OUR family is enlarged by one this Christmas. Holly is here. Holly is an eight-week-old puppy, the latest in a string of much-loved yellow Labradors.
First there was Candy. She was born in Johannesburg and bred by a former British Army officer. He did not simply sell his puppies. He grilled you until he was satisfied you were worthy enough to receive one. Later we learned that when we first visited his home and his pups, he had been staked out in the bushes, observing the way we behaved in the presence of his dogs.
We passed the test and Candy became ours. She had her own litter of pups, distributed across South Africa, some of them going to Labrador lovers just as eccentric. One owner bought a second refrigerator exclusively to store meat for his dog.
During my time as a foreign correspondent, Candy traveled the length of Africa with me, mainly in the back of a Volkswagen, testing and legally defying the myriad rules that said a dog couldn't cross all those borders.
Unusual for a Labrador (most of whom are so friendly they invite burglars in for milk and cookies), she was a good watchdog. She returned to the United States and eventually relocated to Hong Kong, when I was assigned there.
In the process, she created a legendary little incident. A penny-pinching manager queried why the newspaper should pay the cost of shipping Candy to Hong Kong. Candy and I dug our paws in. Either the dog went or I did not, I said. The manager capitulated, but he never could understand my vehemence. ``Why,'' he asked, ``is John so stubborn about this? Why doesn't he sell the dog here and buy another one there?'' It is a line that has been repeated with ribaldry over the years.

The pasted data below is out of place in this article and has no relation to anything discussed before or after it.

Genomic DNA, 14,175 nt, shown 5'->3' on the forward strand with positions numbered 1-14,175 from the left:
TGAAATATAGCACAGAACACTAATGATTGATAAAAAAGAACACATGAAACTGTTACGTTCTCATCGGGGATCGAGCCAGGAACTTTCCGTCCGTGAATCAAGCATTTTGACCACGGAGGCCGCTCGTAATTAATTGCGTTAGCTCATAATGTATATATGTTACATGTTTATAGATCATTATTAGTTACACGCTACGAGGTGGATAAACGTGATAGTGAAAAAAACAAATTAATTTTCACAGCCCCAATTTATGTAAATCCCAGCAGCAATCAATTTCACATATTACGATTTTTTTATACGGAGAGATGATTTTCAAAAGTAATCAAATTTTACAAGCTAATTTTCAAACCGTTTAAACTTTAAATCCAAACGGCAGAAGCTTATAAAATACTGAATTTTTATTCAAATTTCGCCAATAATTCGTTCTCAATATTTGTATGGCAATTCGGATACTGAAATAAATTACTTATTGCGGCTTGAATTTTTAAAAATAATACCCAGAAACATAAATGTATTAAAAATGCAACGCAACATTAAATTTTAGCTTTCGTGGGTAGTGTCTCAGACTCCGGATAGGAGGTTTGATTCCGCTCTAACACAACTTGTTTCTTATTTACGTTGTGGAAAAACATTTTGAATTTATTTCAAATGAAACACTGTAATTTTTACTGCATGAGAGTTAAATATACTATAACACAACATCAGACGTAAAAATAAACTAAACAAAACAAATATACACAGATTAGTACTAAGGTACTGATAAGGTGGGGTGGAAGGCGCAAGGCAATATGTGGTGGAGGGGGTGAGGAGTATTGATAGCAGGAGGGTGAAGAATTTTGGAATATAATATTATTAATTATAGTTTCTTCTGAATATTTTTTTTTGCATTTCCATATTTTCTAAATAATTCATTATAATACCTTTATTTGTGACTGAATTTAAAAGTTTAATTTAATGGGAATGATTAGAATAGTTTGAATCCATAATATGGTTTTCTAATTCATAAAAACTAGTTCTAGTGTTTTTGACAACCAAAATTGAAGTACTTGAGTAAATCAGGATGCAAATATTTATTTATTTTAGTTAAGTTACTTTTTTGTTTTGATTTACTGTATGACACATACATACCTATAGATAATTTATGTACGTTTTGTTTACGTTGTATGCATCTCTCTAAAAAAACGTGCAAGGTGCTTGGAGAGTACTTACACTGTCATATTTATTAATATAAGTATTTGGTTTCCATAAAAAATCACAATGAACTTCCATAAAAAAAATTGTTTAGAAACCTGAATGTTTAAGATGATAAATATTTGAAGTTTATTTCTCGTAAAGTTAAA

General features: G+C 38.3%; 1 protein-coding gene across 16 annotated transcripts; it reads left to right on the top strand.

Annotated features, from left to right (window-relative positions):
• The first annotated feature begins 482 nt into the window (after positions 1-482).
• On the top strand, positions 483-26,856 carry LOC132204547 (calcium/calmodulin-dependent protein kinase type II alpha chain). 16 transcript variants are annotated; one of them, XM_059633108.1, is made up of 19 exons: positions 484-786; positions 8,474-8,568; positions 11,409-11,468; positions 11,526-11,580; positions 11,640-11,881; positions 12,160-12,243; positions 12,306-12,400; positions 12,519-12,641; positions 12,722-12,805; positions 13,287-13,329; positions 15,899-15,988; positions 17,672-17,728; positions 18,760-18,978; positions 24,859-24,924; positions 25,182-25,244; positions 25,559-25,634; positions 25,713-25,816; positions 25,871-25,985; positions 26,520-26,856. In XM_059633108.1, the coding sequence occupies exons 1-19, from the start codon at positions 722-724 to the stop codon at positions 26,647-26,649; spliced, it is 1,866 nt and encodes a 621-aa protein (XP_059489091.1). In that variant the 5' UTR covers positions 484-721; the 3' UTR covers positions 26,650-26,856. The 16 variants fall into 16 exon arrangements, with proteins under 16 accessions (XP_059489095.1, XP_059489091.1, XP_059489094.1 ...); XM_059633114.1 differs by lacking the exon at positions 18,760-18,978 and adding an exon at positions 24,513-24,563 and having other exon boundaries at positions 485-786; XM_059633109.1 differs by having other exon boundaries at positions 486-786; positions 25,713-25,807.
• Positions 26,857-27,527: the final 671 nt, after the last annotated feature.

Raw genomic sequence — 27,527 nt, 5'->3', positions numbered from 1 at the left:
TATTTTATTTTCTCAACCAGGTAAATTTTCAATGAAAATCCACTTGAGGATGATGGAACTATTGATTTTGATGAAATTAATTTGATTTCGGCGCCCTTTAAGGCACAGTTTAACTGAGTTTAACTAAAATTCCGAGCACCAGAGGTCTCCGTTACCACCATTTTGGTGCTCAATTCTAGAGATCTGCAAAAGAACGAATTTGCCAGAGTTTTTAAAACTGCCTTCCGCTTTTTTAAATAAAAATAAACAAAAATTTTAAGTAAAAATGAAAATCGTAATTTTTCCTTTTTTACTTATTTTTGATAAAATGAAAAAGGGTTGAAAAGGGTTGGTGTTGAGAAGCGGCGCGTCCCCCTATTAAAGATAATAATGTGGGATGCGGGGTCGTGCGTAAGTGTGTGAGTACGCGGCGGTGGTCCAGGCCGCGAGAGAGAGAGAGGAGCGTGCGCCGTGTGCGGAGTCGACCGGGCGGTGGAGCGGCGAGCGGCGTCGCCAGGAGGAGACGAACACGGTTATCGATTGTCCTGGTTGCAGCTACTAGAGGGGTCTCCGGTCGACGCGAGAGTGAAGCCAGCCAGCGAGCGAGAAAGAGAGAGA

Next came Fury. Born in Britain, shipped to Hong Kong by an airline pilot, Fury was a lionheart, a magnificent, commanding dog with unlimited courage and strength. But alas, though immensely lovable, Fury was a quivering mass of obtuseness. It took him a year to find out he could bark, but when he discovered his deep basso profundo he was so enchanted by it that he never stopped using it. You also had to beware throwing anything into the sea for him that might not float. On many occasions, Fury spent an hour swimming around beyond the surf in the South China Sea looking for something that had long since sunk.
Then came Honey, no international traveler, like her successors, but a survivor who gave 16 years of bliss to her owner. Honey featured in this column from time to time when, in moments of self-indulgence, I would write about her gracefulness, her wet affectionate nose, and her unstinting loyalty, rather than some international or national crisis. When she departed last year, readers sent more mail than I had received on any other column.
Now comes Holly, who in less than two weeks with us has learned how to bark, how to unwrap my wife's Christmas parcels, how to get smeared with household glue, how to drag a charred log out of a cold fireplace across the living room carpet. Already she has visited the middle school, gone shopping, helped cut down a Christmas tree, and charmed hundreds. There are occasional somber messages from the front, as when my wife intoned over the phone: ``She's drowned the rat.'' The rat, actually more of a mouse, is a woolen plaything of one of the cats. Holly dunked it in her drinking bowl. But the cats aren't about to mix with that puppy half their size. They know that this dog is going to get bigger, and bigger, and bigger.
Just like Candy, Fury, and Honey.